Friday, 26 September 97 Washington, DC
1. MIR: SO WHAT DO YOU SUPPOSE NASA WAS THINKING ABOUT?
there's been no science on the space lemon since June, the crew
spends more and more time huddled in the Soyuz escape module, and
the computer's name turns out to be "Hal." Not to worry, said an
ex-Mir astronaut yesterday on Canadian TV, Mir is safer than the
trip up on the shuttle. Oh, good! Any hint that NASA lacks
confidence in our Russian partners would raise awkward questions
about the International Space Station. No space station, no
astronaut program. So NASA relied on three internal review panels
headed by astronauts and one external assessment by the just-retired
VP of Lockheed Martin. They all concluded Mir is safe.
2. NIH: HEARINGS TO BE HELD ON QUACK MEDICINE CENTER.
amendment to elevate the NIH Office of Alternative Medicine to a
National Center (WN 19 Sep 97) was dropped
from the FDA bill with
agreement that hearings would be held on the measure in early
October. Sen. Barbara Mikulski (D-MD), a cosponsor, said that
some years ago she had very serious illnesses for which "Western
medicine was of limited utility"; acupuncture helped her get
well. She did not indicate what sort of control group she used
in her study. The measure calls for an advisory council for the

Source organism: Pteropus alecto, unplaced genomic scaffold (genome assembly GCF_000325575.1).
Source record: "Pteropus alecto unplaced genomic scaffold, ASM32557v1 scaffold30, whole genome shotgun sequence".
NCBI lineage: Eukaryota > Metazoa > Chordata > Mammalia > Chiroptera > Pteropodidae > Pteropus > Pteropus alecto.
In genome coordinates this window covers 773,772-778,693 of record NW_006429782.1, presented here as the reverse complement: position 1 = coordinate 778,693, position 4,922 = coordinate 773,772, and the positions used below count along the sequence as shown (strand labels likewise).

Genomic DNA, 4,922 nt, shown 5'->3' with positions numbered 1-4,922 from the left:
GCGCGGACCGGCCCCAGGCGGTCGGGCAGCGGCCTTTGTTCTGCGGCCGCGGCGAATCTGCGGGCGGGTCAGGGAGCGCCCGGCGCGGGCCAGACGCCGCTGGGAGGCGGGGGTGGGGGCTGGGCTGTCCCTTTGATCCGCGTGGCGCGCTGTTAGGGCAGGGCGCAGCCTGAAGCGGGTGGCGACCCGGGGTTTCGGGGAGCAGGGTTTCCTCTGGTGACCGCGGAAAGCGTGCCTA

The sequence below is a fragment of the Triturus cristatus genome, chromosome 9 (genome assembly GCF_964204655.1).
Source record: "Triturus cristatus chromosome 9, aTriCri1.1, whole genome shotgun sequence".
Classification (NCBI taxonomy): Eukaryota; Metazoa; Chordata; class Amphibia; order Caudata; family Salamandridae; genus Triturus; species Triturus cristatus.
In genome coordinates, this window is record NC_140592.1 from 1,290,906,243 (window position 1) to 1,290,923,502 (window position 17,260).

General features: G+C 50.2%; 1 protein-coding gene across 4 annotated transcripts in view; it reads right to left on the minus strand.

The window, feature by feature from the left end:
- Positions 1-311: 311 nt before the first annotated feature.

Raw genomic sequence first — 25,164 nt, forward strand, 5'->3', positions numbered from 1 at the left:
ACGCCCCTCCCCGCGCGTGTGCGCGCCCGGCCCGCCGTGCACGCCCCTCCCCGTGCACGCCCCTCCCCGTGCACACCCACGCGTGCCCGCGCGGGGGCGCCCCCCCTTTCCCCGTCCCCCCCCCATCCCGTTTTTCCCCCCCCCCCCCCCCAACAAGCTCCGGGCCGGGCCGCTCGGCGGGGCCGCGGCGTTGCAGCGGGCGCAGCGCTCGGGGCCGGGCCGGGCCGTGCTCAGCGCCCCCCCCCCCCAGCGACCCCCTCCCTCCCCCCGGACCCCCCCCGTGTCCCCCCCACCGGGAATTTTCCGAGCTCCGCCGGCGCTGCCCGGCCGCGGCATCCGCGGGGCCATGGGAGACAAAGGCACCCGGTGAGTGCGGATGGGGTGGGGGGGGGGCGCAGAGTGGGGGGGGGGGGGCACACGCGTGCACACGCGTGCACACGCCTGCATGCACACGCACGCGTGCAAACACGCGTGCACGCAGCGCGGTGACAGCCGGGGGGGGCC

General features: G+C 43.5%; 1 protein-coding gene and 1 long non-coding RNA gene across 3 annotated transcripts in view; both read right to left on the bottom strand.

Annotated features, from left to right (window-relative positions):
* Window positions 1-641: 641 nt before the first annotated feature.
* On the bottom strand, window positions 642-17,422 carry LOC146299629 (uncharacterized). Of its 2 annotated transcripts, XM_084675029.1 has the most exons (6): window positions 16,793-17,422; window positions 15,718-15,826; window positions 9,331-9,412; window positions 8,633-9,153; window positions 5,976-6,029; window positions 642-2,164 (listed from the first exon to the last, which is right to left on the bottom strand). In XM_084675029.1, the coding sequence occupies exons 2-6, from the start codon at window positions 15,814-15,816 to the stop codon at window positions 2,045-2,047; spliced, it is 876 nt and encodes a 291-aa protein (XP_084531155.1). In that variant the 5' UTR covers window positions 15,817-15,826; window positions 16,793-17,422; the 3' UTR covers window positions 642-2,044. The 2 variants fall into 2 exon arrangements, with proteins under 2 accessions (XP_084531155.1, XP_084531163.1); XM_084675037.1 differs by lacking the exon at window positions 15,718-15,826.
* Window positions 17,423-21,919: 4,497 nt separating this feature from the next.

Center that would include at least one practitioner from each
alternative therapy. They may have to meet in the Superdome.
3. CRYPTOGRAPHY: SOCIETIES UNITE TO OPPOSE RESTRICTIONS.
of leading scientific, mathematical and engineering societies are
urging Congress not to impose new restrictions on cryptography
research, arguing that American leadership in the field would be
sacrificed and the future of electronic commerce jeopardized.
The restrictions are sought by the FBI to facilitate monitoring
of terrorist activity. Terrorists have replaced the evil empire
as the justification for restrictions on freedom. The American
Mathematical Society, Association for Computing, AAAS, and IEEE
were among the societies opposing the action. The APS was not.
4. CARBON: STUDY SAYS REDUCING CARBON EMISSIONS COULD SAVE MONEY.
Amid increasing reports that greenhouse gases may have less to do
with global climate change than solar variations -- something
opponents of emission controls have claimed for years -- a study
conducted by five DOE labs concludes that costs of technological
reduction in greenhouse gas emissions would be offset by improved
efficiency. It has happened before with the switch to the
"smokeless jet engine." The study, which was led by Oak Ridge and
Lawrence Berkely, is consistent with 1991 studies by NRC and OTA.
5. OSTP: PRESIDENT NAMES BIENENSTOCK TO KEY SCIENCE POST.
Bienenstock, director of the Stanford Synchrotron Radiation Lab
and a Fellow of the APS, has been picked to be Associate Director
of OSTP for Science. He must still be confirmed by the Senate.